"We could get into the position where we have a serious crisis in Spain which might not be containable because Spain's a bigger economy," he said. "It's possible for the eurozone to cope with a bailout in Portugal or Greece but Spain would present a problem of a whole different order."

Governments around the world are going to issue huge amounts of debt this year, making it hard even for countries with good prospects to attract investors who can pick and choose bonds to buy.

That environment will also hike the cost of borrowing for other debt-laden EU members that don't use the euro — such as Britain and Hungary, and making their debt troubles harder to climb out of. However, Greece and Portugal "are right at the bottom of the developed country pile," says Tilford.

Together, Greece and Portugal make up less than 5 percent of economic output in the 16-nation eurozone and would be far less expensive to bail out than Spain, where the economy is a much larger 11.7 percent of eurozone GDP.

Spain has tried to shrug off a comparison with Greece and Portugal — but markets were dubious following comments by EU Economy Commissioner Joaquin Almunia who said Wednesday that high wages and low productivity in all three make them less competitive against other European nations.

Changing that would mean wide economic reforms — such as making labor conditions more flexible and opening up markets for goods and services. Greece is promising to do this but markets doubt that it can in time to generate growth.

In the meantime, hefty public spending cuts could wreck any chance of economic recovery.

"The reason why investors are so scared is that they find it difficult to see how these economies are going to return to reasonably robust growth or any growth," said Tilford, adding that a devaluation usually accompanies such cuts.

Euro countries no longer have their own currency to devalue, which boosts exports and makes them more attractive manufacturing destinations. So instead they have to force wages down by other means, in part by cutting them for public sector workers.

They also have to work toward getting back below the strict EU limits on debt and deficits that the financial crisis has forced them to break, as they spent billions to rescue banks and boost economic growth with extra spending and welfare payments.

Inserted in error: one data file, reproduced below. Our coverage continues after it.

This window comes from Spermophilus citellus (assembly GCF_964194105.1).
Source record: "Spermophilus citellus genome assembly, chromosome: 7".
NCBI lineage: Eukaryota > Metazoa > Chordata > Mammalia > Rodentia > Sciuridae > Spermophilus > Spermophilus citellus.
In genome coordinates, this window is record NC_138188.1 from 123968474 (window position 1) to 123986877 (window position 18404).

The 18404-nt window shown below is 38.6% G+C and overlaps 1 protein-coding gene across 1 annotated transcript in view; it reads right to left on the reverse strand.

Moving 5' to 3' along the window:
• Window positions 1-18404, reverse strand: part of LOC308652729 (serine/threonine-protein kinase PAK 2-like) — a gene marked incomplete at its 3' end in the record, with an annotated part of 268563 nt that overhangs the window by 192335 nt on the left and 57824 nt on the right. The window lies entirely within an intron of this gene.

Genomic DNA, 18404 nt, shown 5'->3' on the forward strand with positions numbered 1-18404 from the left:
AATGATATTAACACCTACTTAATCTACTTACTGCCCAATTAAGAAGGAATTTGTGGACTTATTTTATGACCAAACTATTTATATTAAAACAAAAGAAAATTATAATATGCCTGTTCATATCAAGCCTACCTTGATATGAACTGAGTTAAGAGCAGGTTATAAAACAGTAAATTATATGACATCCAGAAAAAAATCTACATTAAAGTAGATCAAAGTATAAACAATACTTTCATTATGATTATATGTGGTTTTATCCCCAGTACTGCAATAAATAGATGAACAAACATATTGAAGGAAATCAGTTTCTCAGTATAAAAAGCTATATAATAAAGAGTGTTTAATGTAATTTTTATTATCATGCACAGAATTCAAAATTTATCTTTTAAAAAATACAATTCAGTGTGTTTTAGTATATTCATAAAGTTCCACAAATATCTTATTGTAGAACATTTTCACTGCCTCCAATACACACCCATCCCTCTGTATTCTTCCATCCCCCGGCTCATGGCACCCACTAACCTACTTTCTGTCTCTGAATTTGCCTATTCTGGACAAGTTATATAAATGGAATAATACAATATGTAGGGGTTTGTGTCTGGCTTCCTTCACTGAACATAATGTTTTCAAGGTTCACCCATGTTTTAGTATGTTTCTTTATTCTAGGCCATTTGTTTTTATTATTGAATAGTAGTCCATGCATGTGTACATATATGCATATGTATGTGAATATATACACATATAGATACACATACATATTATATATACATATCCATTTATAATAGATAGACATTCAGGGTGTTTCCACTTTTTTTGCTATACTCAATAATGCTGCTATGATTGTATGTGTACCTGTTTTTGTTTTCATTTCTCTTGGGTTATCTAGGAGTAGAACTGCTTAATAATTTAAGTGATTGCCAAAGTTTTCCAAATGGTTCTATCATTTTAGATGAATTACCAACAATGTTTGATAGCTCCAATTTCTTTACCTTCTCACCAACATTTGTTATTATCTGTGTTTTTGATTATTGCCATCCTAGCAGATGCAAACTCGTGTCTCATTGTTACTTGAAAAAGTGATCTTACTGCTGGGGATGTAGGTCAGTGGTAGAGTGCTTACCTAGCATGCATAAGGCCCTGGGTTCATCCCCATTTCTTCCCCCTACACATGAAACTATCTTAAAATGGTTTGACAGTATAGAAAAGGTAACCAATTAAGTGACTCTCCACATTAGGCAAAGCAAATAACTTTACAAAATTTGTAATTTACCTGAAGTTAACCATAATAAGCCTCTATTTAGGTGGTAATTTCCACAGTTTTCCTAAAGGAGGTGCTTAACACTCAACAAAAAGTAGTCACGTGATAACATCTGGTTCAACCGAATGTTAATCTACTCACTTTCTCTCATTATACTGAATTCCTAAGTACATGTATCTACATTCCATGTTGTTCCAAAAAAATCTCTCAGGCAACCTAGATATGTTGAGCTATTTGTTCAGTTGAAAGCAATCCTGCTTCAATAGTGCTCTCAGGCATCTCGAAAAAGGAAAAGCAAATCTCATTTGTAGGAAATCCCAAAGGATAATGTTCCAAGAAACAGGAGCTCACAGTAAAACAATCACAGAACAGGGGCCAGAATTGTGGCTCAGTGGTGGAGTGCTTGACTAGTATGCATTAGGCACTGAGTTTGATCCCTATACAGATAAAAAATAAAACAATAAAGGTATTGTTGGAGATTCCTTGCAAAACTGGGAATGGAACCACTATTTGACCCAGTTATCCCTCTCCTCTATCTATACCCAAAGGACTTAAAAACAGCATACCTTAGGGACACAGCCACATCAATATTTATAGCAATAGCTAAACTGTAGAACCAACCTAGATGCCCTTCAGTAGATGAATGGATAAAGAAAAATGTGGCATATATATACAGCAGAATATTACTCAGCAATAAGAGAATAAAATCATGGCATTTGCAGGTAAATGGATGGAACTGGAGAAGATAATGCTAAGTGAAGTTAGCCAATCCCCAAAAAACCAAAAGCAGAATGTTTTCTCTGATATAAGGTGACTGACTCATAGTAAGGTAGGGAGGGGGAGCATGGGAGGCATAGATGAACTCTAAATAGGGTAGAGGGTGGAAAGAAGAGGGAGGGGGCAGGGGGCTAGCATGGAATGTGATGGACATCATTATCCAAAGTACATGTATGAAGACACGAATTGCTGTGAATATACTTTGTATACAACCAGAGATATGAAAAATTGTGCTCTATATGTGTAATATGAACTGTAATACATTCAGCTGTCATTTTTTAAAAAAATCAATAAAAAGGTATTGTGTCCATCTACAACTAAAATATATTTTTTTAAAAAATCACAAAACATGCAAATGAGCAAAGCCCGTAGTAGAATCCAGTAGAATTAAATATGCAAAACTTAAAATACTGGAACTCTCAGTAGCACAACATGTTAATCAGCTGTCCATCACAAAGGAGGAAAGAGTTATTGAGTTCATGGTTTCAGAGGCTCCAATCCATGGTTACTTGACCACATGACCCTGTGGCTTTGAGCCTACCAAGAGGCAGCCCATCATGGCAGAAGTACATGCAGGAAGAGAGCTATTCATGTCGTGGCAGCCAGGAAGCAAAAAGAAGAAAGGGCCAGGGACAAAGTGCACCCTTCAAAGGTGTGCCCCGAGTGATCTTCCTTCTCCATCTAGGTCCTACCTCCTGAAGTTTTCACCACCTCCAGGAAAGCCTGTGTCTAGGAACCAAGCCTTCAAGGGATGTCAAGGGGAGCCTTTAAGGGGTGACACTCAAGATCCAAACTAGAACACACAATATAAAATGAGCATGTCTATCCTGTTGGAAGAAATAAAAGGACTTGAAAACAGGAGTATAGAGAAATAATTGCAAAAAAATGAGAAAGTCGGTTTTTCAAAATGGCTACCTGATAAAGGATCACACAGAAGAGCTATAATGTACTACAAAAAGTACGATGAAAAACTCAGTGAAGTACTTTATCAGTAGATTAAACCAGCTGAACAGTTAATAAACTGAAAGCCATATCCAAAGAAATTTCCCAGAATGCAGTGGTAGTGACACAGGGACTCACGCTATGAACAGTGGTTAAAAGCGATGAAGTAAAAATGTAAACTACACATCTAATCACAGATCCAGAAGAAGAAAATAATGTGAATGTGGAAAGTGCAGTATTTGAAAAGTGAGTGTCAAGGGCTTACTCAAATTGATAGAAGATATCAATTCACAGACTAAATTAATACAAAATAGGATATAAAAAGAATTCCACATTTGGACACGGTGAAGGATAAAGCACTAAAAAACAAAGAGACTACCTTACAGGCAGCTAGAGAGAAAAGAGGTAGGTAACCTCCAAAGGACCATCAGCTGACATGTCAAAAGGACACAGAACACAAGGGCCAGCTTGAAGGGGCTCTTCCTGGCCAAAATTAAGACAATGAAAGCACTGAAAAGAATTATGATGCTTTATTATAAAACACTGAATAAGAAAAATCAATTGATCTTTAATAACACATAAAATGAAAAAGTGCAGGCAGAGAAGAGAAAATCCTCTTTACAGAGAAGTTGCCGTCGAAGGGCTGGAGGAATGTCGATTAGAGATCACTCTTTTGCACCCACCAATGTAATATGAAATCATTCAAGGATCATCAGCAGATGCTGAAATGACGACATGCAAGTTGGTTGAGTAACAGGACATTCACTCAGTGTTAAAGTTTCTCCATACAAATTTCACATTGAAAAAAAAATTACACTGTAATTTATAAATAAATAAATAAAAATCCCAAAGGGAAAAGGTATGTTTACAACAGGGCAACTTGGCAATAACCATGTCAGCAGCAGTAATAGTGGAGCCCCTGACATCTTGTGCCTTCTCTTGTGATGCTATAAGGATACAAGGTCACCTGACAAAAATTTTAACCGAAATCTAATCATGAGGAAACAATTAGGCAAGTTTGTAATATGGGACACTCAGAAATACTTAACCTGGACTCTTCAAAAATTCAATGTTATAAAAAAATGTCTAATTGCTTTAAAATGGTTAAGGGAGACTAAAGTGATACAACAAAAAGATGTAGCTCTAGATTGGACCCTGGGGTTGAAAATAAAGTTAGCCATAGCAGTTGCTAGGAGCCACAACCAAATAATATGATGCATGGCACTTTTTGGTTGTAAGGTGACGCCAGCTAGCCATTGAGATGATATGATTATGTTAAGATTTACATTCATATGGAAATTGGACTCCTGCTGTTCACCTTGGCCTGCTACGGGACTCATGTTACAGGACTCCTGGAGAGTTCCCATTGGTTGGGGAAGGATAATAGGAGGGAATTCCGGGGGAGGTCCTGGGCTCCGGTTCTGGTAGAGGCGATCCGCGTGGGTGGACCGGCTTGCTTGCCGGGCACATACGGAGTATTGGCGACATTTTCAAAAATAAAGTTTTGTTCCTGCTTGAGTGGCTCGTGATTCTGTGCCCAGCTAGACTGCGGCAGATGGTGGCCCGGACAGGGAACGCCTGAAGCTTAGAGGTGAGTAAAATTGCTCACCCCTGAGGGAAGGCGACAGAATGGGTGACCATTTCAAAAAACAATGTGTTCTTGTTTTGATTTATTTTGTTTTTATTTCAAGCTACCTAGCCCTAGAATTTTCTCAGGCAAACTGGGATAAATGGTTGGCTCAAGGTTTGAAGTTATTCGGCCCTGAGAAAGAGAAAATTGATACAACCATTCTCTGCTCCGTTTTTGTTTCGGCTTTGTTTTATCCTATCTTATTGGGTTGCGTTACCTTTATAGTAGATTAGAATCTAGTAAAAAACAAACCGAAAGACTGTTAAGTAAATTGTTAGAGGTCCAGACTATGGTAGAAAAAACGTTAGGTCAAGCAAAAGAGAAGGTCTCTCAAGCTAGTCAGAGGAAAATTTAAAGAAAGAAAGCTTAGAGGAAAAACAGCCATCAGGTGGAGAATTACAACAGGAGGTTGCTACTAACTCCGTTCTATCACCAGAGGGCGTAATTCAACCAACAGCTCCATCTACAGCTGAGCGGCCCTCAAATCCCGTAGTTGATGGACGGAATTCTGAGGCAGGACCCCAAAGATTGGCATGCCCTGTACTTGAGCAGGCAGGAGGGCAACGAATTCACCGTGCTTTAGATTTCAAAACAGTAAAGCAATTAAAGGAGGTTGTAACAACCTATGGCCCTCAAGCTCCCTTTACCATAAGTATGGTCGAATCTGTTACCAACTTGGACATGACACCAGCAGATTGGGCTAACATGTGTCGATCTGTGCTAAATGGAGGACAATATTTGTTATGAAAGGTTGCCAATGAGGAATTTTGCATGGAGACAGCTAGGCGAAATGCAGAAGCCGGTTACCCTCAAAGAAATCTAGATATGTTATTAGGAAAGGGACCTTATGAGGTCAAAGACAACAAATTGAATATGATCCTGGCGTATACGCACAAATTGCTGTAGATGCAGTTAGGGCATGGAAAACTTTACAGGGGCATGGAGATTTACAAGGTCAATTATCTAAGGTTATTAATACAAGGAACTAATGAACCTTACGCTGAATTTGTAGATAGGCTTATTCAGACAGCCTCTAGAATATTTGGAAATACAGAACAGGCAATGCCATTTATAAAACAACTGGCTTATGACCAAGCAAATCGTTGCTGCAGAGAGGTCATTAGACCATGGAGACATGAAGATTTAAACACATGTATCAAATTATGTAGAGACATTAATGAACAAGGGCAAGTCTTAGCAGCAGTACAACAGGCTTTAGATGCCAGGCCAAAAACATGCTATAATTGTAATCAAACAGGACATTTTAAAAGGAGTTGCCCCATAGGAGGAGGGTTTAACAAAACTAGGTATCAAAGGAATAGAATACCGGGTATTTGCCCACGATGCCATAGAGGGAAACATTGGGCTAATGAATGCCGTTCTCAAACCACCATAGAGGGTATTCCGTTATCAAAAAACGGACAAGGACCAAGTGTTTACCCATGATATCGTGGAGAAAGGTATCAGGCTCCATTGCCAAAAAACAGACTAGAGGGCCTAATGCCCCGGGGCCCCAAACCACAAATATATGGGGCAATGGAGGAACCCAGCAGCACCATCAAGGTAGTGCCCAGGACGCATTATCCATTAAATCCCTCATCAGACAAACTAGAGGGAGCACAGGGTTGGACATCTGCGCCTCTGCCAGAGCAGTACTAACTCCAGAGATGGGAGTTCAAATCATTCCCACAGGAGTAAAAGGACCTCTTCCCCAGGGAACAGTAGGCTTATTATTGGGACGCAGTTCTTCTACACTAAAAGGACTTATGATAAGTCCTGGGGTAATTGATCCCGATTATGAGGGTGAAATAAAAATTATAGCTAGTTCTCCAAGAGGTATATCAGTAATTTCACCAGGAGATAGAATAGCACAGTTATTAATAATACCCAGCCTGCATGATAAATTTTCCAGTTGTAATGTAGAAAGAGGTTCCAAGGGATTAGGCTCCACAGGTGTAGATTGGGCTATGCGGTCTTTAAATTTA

Ireland has been widely praised for a harsh budget program to curb its deficit — which, unlike the Greek plan, contains big public sector pay cuts. But Greece faces problems that Ireland doesn't — an aging population, few foreign exports and a credibility problem after it falsified economy statistics last year to make its deficit look smaller.

Greece has pledged to bring its deficit down to the EU limit by 2013 — but there are serious doubts about whether it can, given the huge economic reforms that the EU says are needed and growing public opposition to an austerity program that aims to slash public spending.

Greek tax and customs officials were on strike for a second day Friday while civil servants will walk off the job next Wednesday. However, the government had some relief on Friday as farmers scaled down highway blockades despite not winning the extra subsidies they want.

Tilford said the eurozone also needs to think about the divide between northern export-led countries and its southern big spenders. Germany and the Netherlands "need to consume more" to lead the demand needed to propel Europe out of a long period of stagnant growth.